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Partnering for enhanced digital surveillance of influenza-like disease and the effect of antivirals and vaccines (PEDSIDEA).

Abstract

BACKGROUND

Standardised clinical outcome measures are urgently needed for the surveillance of influenza and influenza-like illness (ILI) based on individual patient data (IPD).

OBJECTIVES

We report a multicentre prospective cohort using a predefined disease severity score in routine care.

PATIENTS/METHODS

The Vienna Vaccine Safety initiative (ViVI) Disease Severity Score ("ViVI Score") was made available as an android-based mobile application to three paediatric hospitals in Berlin and Athens between 2013 and 2016. Healthcare professionals assessed ILI patients at the point of care including severity, risk factors and use of antibiotics/antivirals/vaccines. RT-PCR for influenza A/B viruses was performed at the Hellenic Pasteur Institute and the Robert Koch Institute. PCR testing was blinded to severity scoring and vice versa.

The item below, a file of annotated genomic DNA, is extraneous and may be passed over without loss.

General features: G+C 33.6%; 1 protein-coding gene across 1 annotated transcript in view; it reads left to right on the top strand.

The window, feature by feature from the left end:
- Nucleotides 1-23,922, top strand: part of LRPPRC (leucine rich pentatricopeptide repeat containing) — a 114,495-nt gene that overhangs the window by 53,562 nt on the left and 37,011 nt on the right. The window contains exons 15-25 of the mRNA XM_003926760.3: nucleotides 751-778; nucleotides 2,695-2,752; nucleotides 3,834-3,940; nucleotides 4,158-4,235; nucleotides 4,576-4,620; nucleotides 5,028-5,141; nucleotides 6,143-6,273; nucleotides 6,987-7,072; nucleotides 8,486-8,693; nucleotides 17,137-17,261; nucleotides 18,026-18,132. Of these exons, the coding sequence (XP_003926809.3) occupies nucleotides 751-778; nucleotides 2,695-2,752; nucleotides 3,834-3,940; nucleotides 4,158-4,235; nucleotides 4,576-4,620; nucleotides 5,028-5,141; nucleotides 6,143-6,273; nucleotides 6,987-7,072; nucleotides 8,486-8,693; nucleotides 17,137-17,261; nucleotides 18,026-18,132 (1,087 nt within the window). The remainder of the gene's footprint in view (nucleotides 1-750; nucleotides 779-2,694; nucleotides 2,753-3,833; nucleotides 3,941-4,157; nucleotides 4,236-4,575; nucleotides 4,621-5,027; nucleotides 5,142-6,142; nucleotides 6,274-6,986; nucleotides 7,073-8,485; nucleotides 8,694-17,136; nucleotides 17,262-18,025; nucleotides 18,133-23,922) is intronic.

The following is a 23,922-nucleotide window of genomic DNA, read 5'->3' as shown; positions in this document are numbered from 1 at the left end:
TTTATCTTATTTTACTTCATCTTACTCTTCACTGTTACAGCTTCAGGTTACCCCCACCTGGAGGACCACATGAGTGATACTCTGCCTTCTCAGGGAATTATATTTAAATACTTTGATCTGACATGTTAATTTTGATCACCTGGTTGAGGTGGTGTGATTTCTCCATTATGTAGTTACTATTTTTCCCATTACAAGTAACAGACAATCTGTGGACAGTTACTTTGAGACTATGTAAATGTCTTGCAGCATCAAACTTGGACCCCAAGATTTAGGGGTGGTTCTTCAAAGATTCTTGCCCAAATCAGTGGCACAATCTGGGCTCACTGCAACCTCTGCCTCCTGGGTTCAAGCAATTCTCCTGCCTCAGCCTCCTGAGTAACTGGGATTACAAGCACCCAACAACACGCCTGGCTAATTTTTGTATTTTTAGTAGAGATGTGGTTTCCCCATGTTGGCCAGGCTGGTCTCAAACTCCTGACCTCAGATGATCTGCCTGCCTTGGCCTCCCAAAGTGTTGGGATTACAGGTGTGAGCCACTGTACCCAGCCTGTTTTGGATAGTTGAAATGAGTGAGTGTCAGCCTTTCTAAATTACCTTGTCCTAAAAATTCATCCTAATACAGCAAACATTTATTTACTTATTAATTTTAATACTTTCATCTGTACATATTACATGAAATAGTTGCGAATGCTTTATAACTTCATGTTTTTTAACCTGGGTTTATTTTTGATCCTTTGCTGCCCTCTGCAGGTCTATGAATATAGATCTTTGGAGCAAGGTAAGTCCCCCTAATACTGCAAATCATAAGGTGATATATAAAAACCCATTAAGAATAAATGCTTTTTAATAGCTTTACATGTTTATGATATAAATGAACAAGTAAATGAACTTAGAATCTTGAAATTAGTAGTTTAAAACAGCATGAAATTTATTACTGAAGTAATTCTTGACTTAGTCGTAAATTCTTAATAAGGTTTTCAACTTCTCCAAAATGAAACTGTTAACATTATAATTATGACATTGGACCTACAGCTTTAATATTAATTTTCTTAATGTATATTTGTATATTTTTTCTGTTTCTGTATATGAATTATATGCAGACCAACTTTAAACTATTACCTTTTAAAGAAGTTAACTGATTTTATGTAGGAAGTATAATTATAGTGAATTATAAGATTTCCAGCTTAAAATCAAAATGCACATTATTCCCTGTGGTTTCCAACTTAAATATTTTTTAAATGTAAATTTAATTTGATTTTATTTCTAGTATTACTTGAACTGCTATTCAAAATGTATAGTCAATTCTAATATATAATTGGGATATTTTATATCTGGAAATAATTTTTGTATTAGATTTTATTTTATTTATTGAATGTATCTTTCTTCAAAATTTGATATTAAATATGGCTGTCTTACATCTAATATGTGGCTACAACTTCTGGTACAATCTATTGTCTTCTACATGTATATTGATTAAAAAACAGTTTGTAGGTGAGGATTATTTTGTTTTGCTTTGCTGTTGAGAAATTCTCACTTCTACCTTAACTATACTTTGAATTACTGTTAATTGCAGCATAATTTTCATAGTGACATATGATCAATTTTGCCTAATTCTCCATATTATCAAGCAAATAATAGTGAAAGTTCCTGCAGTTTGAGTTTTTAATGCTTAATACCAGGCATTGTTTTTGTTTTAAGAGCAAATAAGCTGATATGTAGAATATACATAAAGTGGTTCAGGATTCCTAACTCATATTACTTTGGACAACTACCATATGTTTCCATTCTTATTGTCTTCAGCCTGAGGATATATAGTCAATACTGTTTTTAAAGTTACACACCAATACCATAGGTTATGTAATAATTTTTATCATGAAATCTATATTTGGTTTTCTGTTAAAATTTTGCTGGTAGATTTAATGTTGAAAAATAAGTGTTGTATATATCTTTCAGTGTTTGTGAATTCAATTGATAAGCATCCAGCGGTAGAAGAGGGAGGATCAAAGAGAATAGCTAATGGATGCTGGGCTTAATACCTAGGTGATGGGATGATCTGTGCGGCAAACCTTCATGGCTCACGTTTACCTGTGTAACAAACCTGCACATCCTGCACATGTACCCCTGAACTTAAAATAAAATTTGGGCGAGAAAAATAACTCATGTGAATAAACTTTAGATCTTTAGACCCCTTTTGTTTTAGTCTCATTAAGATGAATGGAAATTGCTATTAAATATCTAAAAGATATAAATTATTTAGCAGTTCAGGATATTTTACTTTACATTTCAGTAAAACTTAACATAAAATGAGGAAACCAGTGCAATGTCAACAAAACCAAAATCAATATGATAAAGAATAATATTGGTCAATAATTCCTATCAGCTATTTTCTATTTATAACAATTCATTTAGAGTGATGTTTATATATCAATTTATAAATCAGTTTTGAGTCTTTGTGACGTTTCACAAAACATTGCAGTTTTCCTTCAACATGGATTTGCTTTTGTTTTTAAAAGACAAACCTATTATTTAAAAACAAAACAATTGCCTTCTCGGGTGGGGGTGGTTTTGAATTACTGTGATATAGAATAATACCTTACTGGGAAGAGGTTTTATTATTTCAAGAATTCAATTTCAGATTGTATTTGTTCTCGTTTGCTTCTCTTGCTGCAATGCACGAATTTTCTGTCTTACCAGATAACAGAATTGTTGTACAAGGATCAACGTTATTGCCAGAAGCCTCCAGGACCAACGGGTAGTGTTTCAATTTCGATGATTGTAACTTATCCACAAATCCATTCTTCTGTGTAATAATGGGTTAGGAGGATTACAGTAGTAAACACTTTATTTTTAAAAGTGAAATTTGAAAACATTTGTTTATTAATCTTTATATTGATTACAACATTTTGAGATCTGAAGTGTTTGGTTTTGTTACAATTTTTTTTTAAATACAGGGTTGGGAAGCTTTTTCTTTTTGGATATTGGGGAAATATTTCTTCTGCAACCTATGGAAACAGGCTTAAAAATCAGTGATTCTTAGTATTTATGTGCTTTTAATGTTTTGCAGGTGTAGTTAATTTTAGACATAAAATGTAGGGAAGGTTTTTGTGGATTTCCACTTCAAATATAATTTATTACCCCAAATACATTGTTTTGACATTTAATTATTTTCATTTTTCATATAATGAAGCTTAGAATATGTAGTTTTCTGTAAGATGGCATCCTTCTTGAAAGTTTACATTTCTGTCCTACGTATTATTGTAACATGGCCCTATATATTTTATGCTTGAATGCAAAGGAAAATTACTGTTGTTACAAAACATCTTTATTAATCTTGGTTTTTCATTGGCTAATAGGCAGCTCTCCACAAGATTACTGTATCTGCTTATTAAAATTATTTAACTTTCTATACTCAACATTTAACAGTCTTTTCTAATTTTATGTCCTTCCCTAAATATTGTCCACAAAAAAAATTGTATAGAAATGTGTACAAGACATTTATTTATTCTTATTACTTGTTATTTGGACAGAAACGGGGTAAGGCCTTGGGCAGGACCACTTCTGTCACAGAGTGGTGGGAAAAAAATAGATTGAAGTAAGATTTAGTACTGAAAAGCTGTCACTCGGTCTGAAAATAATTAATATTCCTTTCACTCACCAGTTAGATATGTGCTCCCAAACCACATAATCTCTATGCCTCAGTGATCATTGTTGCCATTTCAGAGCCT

RESULTS

A total of 1615 children aged 0-5 years (54.4% males) were assessed at the three sites. The mean age was 1.7 years (SD 1.5; range 0-5.9). The success rate (completion of the scoring without disruption to the ER workflow) was 100%. ViVI Disease Severity Scores ranged from 0 to 35 (mean 13.72). Disease severity in the Berlin Cohort was slightly higher (mean 15.26) compared to the Athens Cohorts (mean 10.86 and 11.13). The administration of antibiotics was most prevalent in the Berlin Cohort, with 41.2% on antibiotics (predominantly cefuroxime) as opposed to only 0.5% on neuraminidase inhibitors. Overall, Risk-adjusted ViVI Scores were significantly linked to the prescription of both, antibiotics and antivirals.